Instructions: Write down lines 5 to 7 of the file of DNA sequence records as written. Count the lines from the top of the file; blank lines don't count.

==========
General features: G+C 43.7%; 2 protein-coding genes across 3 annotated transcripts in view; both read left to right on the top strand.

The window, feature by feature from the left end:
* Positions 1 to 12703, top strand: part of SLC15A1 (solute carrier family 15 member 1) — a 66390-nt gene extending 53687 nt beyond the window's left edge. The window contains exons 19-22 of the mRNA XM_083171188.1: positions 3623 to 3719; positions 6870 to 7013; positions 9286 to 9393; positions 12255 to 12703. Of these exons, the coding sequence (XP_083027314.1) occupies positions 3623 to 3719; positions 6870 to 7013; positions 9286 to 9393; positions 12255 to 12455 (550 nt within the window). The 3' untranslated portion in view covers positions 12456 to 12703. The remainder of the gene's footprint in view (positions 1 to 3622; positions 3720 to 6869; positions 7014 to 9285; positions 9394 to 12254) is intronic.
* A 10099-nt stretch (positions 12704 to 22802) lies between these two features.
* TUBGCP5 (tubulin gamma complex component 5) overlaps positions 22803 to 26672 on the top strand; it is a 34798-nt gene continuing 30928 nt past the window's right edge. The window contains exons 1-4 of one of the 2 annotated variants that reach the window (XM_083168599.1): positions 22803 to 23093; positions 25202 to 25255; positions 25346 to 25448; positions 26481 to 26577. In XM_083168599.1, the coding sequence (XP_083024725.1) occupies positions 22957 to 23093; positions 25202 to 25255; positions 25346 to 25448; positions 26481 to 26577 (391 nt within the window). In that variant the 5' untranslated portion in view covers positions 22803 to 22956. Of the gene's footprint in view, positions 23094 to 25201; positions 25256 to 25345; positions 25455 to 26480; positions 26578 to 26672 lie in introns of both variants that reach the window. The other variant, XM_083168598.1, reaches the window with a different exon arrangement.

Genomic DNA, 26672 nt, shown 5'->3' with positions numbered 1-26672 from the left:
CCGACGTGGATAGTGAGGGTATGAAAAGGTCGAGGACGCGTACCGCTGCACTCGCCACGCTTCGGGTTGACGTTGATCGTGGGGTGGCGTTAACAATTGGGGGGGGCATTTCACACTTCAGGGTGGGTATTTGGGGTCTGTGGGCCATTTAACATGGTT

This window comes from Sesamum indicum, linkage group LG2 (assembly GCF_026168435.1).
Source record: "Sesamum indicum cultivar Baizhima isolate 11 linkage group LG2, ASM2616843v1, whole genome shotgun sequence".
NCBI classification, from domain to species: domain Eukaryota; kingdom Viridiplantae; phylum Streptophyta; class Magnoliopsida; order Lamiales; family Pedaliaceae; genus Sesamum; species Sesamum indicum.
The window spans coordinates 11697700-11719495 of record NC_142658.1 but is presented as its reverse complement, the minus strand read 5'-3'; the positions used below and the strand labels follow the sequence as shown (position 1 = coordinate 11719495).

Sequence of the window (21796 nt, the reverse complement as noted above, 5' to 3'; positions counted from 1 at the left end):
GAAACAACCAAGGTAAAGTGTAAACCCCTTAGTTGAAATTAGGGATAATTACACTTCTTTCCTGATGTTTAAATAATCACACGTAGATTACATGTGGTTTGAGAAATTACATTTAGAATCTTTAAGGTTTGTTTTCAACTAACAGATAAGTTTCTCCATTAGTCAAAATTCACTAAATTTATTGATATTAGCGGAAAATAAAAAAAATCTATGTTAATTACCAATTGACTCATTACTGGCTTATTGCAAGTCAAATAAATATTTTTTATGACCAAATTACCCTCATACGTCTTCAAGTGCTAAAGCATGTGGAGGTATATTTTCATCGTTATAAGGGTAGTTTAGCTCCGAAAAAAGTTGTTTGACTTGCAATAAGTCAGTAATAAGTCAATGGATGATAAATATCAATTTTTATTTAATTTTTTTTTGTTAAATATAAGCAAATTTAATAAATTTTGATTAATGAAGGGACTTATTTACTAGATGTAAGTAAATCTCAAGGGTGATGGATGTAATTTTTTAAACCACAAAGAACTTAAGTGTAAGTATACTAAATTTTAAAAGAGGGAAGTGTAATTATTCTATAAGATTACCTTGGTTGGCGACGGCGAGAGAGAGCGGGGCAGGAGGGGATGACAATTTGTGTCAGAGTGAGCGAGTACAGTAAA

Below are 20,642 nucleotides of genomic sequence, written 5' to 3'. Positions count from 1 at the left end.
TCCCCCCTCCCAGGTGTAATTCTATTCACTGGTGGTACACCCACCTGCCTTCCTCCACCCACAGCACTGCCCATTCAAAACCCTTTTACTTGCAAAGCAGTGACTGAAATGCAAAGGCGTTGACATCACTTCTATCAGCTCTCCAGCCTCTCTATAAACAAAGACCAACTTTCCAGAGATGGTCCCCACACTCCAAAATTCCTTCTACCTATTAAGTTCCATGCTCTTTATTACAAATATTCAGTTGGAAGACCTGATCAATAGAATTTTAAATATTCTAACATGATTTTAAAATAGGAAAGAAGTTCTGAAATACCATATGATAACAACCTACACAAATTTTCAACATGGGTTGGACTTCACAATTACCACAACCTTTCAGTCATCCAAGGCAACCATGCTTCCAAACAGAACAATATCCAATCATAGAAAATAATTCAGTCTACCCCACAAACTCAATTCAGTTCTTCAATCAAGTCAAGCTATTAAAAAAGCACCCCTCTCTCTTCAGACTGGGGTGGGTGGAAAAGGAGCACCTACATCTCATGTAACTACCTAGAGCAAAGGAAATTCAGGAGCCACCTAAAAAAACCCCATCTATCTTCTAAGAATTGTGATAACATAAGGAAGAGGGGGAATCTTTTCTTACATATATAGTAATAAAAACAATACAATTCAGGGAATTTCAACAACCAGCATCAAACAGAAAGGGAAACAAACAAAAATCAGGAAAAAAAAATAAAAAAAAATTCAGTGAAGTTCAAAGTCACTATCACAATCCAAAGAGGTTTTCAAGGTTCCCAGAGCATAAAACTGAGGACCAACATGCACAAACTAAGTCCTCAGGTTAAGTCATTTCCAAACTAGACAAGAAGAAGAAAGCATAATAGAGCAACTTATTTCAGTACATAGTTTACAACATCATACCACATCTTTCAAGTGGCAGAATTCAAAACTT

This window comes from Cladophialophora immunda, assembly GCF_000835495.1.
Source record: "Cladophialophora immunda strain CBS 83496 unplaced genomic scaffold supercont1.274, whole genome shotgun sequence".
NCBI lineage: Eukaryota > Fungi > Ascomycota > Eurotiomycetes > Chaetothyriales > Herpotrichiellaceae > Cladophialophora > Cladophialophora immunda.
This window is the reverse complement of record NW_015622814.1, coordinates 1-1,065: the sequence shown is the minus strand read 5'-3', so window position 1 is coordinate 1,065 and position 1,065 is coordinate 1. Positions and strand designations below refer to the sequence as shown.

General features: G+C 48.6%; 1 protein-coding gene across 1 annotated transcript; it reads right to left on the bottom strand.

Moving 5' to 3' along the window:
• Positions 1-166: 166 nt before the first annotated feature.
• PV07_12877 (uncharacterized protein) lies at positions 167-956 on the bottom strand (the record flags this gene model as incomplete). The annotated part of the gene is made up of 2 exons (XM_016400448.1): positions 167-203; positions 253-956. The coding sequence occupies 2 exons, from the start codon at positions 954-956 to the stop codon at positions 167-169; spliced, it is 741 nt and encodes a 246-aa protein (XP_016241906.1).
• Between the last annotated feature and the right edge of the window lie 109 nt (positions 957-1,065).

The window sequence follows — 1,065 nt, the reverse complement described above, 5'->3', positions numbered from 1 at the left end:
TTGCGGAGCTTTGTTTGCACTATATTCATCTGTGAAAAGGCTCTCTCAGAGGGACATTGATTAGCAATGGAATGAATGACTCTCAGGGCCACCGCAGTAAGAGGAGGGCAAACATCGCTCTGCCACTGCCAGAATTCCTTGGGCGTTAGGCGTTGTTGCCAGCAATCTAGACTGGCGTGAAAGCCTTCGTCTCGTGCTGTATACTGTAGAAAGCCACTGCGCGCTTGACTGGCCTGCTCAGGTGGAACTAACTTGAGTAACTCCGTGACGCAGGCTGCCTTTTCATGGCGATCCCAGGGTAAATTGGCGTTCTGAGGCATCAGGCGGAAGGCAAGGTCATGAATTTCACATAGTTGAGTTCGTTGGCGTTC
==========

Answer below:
* TUBGCP5 (tubulin gamma complex component 5) overlaps positions 22803 to 26672 on the top strand; it is a 34798-nt gene continuing 30928 nt past the window's right edge. The window contains exons 1-4 of one of the 2 annotated variants that reach the window (XM_083168599.1): positions 22803 to 23093; positions 25202 to 25255; positions 25346 to 25448; positions 26481 to 26577. In XM_083168599.1, the coding sequence (XP_083024725.1) occupies positions 22957 to 23093; positions 25202 to 25255; positions 25346 to 25448; positions 26481 to 26577 (391 nt within the window). In that variant the 5' untranslated portion in view covers positions 22803 to 22956. Of the gene's footprint in view, positions 23094 to 25201; positions 25256 to 25345; positions 25455 to 26480; positions 26578 to 26672 lie in introns of both variants that reach the window. The other variant, XM_083168598.1, reaches the window with a different exon arrangement.

Genomic DNA, 26672 nt, shown 5'->3' with positions numbered 1-26672 from the left:
CCGACGTGGATAGTGAGGGTATGAAAAGGTCGAGGACGCGTACCGCTGCACTCGCCACGCTTCGGGTTGACGTTGATCGTGGGGTGGCGTTAACAATTGGGGGGGGCATTTCACACTTCAGGGTGGGTATTTGGGGTCTGTGGGCCATTTAACATGGTT